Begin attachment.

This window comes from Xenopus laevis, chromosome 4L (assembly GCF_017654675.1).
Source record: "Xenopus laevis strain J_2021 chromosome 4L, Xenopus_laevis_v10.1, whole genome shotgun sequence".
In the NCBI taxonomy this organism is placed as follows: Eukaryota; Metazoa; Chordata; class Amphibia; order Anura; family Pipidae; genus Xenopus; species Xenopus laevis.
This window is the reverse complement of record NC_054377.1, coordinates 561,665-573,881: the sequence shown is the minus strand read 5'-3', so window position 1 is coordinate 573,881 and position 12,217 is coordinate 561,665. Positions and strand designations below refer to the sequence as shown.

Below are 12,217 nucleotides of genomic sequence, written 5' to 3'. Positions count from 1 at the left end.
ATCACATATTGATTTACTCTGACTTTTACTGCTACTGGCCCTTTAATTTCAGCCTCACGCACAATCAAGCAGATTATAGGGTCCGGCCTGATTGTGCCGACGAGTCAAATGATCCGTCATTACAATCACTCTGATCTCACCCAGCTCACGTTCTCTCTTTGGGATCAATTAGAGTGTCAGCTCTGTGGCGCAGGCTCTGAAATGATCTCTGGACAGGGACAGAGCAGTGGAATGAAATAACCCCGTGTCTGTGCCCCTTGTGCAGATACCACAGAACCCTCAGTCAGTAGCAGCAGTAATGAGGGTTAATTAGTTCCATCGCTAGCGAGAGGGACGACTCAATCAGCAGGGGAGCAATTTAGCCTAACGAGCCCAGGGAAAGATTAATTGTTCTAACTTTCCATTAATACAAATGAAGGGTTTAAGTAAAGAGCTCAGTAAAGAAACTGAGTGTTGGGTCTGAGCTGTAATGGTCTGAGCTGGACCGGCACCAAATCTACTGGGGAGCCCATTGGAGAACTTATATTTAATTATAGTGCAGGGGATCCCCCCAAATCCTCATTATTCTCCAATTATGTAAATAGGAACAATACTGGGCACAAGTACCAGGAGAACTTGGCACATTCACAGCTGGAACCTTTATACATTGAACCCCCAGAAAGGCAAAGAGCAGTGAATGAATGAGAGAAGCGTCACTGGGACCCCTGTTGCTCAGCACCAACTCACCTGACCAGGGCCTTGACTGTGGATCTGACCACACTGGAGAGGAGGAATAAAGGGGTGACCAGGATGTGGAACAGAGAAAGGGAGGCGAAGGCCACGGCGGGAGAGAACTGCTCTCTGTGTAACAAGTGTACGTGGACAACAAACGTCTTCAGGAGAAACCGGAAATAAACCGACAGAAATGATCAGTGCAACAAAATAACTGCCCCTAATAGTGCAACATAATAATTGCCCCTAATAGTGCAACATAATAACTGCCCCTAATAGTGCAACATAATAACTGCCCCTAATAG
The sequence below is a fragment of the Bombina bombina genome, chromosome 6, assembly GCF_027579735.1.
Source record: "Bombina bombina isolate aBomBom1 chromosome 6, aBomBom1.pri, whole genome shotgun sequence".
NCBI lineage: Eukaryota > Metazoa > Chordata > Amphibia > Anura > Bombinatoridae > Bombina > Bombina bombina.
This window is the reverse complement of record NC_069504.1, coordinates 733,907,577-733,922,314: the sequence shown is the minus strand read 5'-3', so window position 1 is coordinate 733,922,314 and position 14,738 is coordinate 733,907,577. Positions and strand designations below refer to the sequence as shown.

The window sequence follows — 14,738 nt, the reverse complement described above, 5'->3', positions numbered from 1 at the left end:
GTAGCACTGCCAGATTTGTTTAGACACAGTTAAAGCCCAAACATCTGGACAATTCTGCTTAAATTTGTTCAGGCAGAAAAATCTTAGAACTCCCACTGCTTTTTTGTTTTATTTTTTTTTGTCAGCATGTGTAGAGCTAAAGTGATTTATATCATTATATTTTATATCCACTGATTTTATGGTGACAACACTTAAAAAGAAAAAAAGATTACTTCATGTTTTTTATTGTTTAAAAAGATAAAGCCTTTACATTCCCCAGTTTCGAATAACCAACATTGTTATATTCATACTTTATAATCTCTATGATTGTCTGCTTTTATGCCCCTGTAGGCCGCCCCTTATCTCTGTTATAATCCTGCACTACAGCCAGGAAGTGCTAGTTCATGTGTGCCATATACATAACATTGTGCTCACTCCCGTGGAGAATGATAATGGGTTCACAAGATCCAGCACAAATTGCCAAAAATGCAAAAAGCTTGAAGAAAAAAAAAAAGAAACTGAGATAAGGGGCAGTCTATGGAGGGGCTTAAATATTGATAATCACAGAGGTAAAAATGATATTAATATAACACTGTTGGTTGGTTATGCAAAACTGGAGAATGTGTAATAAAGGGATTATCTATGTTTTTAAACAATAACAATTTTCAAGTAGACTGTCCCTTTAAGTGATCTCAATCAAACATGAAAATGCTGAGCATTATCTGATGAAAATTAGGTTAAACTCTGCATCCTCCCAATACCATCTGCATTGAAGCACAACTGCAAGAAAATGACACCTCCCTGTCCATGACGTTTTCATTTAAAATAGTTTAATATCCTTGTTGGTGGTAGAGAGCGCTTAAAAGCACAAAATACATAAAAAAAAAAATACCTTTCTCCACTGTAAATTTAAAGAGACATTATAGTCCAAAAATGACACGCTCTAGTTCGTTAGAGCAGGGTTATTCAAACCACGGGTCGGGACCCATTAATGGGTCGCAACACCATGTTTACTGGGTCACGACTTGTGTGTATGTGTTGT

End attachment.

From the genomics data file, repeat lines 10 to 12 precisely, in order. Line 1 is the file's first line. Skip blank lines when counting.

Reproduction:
This window is the reverse complement of record NC_069504.1, coordinates 733,907,577-733,922,314: the sequence shown is the minus strand read 5'-3', so window position 1 is coordinate 733,922,314 and position 14,738 is coordinate 733,907,577. Positions and strand designations below refer to the sequence as shown.

The window sequence follows — 14,738 nt, the reverse complement described above, 5'->3', positions numbered from 1 at the left end:
GTAGCACTGCCAGATTTGTTTAGACACAGTTAAAGCCCAAACATCTGGACAATTCTGCTTAAATTTGTTCAGGCAGAAAAATCTTAGAACTCCCACTGCTTTTTTGTTTTATTTTTTTTTGTCAGCATGTGTAGAGCTAAAGTGATTTATATCATTATATTTTATATCCACTGATTTTATGGTGACAACACTTAAAAAGAAAAAAAGATTACTTCATGTTTTTTATTGTTTAAAAAGATAAAGCCTTTACATTCCCCAGTTTCGAATAACCAACATTGTTATATTCATACTTTATAATCTCTATGATTGTCTGCTTTTATGCCCCTGTAGGCCGCCCCTTATCTCTGTTATAATCCTGCACTACAGCCAGGAAGTGCTAGTTCATGTGTGCCATATACATAACATTGTGCTCACTCCCGTGGAGAATGATAATGGGTTCACAAGATCCAGCACAAATTGCCAAAAATGCAAAAAGCTTGAAGAAAAAAAAAAAGAAACTGAGATAAGGGGCAGTCTATGGAGGGGCTTAAATATTGATAATCACAGAGGTAAAAATGATATTAATATAACACTGTTGGTTGGTTATGCAAAACTGGAGAATGTGTAATAAAGGGATTATCTATGTTTTTAAACAATAACAATTTTCAAGTAGACTGTCCCTTTAAGTGATCTCAATCAAACATGAAAATGCTGAGCATTATCTGATGAAAATTAGGTTAAACTCTGCATCCTCCCAATACCATCTGCATTGAAGCACAACTGCAAGAAAATGACACCTCCCTGTCCATGACGTTTTCATTTAAAATAGTTTAATATCCTTGTTGGTGGTAGAGAGCGCTTAAAAGCACAAAATACATAAAAAAAAAAATACCTTTCTCCACTGTAAATTTAAAGAGACATTATAGTCCAAAAATGACACGCTCTAGTTCGTTAGAGCAGGGTTATTCAAACCACGGGTCGGGACCCATTAATGGGTCGCAACACCATGTTTACTGGGTCACGACTTGTGTGTATGTGTTGT